The Yankees’ manager, Aaron Boone, said that as far as he knew, players would remain in Tampa, Fla., where the team’s spring training facility is, with pitchers throwing simulated games. The Cardinals said their players would report to camp for a meeting on Friday morning, with the schedule after that to be determined.

“Look at what’s happening around our country right now; there’s a lot of things closing down,” Cardinals President John Mozeliak said. “We view this as a pause, and hopefully it allows us to get into a position where we can resume playing baseball again. But in the short term, this camp will remain open until we sort through some things and understand logistics.”

Mozeliak added that he had not noticed much concern about the issue until Thursday, when the severity of the pandemic took hold among the players.

“The tone of the clubhouse today, for the first time, I felt like they were very much aware of what was happening and I felt like there was real anxiety in that clubhouse,” Mozeliak said.

Teams will likely allow players to leave camp if they believe they need to be with their families during a time of such uncertainty. But teams also do not want to squander their work from the first month of spring training, with its gradual, carefully scripted work schedule designed to prepare players for a six- or seven-month grind.

“Obviously, we’ve been building the pitchers up, so we’ll want to continue with that smartly,” Boone said. “Those will be the conversations over the coming days as this thing unfolds, like, ‘Man, does it look like we are starting April 9?’ We will do our best to put our guys in a position to be ready to go whenever that bell rings.”

If the season resumes in April, some teams could still be affected by restrictions from local governments. The governor of Illinois, J.B. Pritzker, said Thursday that he wanted all major sporting events to be canceled — or played without fans — until May 1, a plan that would affect Chicago’s two major league teams. A spokesman for the White Sox said the team agreed with the governor, and a spokesman for the Cubs said the team would “work in close coordination” with the city and state.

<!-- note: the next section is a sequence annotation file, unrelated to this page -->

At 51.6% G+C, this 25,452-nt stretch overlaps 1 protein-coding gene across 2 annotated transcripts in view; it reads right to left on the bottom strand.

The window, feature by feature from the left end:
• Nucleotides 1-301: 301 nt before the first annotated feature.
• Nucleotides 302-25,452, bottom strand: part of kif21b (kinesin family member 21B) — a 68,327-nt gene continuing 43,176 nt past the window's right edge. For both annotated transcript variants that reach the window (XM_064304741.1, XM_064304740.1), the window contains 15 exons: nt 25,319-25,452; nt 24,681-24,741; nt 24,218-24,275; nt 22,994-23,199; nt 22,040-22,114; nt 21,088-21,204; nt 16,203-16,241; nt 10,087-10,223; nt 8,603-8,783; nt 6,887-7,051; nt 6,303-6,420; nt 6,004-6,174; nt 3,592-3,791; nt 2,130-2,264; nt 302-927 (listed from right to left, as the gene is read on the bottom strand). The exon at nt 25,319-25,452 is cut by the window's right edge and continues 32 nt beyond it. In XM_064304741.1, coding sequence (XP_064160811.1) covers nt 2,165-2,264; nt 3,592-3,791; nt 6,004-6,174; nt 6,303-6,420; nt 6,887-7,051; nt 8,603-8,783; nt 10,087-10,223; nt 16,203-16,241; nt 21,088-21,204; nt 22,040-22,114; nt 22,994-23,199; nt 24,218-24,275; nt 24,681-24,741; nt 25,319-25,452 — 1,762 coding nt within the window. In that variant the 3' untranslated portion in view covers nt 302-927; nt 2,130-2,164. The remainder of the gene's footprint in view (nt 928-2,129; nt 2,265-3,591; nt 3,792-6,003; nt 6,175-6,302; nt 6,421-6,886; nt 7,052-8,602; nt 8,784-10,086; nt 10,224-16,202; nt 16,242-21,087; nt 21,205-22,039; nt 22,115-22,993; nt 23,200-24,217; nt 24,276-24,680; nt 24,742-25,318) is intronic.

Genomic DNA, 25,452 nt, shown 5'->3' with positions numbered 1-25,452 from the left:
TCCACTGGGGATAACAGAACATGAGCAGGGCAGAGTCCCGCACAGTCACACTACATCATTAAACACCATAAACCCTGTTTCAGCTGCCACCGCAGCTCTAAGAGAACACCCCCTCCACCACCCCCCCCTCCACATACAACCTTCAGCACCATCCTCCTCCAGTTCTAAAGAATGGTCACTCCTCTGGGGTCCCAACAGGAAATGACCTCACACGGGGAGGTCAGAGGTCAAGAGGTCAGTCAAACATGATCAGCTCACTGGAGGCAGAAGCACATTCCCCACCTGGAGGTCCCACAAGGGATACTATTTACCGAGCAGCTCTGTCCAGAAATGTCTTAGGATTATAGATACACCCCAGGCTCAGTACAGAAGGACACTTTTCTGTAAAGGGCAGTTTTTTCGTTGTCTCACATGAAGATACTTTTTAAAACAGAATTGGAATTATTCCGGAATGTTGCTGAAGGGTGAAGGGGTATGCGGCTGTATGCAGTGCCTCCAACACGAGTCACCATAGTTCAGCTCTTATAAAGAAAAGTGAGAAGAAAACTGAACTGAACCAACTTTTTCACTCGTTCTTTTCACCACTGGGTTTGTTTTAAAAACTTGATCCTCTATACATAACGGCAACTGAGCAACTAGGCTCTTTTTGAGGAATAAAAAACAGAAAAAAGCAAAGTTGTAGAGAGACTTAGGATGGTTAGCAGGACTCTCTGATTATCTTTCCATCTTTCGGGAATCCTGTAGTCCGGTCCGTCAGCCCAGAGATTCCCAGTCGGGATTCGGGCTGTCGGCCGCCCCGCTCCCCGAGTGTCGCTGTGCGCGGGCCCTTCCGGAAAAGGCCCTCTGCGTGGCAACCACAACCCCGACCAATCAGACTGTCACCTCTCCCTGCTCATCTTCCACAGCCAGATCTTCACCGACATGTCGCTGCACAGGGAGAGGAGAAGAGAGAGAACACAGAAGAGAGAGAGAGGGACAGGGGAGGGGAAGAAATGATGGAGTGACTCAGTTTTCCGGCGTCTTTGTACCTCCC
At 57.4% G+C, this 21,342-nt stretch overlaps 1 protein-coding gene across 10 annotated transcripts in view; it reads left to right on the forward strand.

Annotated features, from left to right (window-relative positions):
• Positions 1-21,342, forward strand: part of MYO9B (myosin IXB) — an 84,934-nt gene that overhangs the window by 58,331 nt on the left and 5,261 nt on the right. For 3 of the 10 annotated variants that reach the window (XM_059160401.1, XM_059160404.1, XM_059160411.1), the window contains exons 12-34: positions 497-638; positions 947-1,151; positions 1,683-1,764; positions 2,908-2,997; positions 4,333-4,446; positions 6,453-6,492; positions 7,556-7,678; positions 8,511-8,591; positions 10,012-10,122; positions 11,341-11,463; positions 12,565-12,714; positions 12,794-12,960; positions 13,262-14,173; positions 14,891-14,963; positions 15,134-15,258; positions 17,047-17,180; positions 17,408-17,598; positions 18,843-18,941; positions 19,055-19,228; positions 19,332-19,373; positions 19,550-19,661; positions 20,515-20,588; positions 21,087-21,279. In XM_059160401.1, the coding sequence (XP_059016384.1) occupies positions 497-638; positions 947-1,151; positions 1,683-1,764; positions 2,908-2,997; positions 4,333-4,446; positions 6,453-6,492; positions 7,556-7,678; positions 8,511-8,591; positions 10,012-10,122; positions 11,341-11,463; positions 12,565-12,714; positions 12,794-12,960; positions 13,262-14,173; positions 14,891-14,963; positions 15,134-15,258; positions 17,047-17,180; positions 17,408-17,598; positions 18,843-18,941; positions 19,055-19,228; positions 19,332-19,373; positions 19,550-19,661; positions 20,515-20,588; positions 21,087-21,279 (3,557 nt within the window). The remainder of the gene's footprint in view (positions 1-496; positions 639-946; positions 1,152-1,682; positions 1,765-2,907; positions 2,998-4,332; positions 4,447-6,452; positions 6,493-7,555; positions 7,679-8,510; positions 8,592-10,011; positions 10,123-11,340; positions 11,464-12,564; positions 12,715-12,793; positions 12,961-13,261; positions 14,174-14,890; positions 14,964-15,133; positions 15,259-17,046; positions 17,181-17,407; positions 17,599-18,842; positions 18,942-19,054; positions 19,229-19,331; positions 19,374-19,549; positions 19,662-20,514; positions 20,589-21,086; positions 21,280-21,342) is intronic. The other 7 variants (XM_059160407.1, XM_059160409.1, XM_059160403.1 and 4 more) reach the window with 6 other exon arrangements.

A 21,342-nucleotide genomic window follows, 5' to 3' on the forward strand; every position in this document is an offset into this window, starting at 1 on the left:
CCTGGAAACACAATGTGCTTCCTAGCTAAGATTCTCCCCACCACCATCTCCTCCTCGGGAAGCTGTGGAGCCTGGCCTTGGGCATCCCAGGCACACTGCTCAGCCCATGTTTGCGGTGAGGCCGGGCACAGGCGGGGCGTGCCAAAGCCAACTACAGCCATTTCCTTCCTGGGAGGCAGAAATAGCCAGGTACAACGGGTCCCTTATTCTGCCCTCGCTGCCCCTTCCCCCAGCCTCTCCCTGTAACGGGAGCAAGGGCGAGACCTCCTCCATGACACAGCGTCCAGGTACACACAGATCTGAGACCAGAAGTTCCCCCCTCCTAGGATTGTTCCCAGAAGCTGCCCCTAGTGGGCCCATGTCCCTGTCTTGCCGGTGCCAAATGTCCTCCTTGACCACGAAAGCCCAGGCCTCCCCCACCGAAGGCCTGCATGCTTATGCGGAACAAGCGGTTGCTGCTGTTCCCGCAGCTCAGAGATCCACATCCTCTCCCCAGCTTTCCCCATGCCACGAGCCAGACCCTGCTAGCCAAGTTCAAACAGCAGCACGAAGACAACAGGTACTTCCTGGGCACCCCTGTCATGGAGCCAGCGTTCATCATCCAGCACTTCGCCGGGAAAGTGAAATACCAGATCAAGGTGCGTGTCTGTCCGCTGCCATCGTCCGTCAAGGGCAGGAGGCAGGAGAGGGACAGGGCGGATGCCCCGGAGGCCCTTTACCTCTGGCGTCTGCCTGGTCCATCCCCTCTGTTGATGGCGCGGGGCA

League officials were unsure on Thursday whether opening the season as early as April 9 would be feasible, instead deciding to leave the official start of the season an open question.

It is not the first time the major league schedule has been disrupted. Labor issues delayed the start of the 1972 season, disrupted the middle of the 1981 season and ended the 1994 season in August. The league postponed a week of games after the Sept. 11 terrorist attacks in 2001, making them up at the end of the regular season and pushing back the postseason by a week. The 1989 World Series was also suspended for more than a week after an earthquake struck Northern California just before the scheduled start of Game 3 in San Francisco.

The coronavirus pandemic, though, comes with no playbook for a sport that played its full schedule even during World War II. (The 1918 season ended early because of World War I, with the World Series taking place in early September.)

Even before the announcement on Thursday, individual teams had taken steps to protect club employees. The Yankees were among several teams that called all professional scouts and national cross-checkers off the road, though scouts will still be allowed to evaluate players in their home areas.

Of course, that assumes that there will be games — at any level — for the scouts to attend. The coronavirus has schedules on hold, in and out of baseball, with no timeline for resumption.

As the umpire Angel Hernandez walked to his dressing room after calling the Yankees-Nationals game in West Palm Beach, Fla., on Thursday, he gestured to reporters and said, unprompted, “See you guys in June.”

James Wagner contributed reporting from Jupiter, Fla., and David Waldstein from West Palm Beach, Fla.

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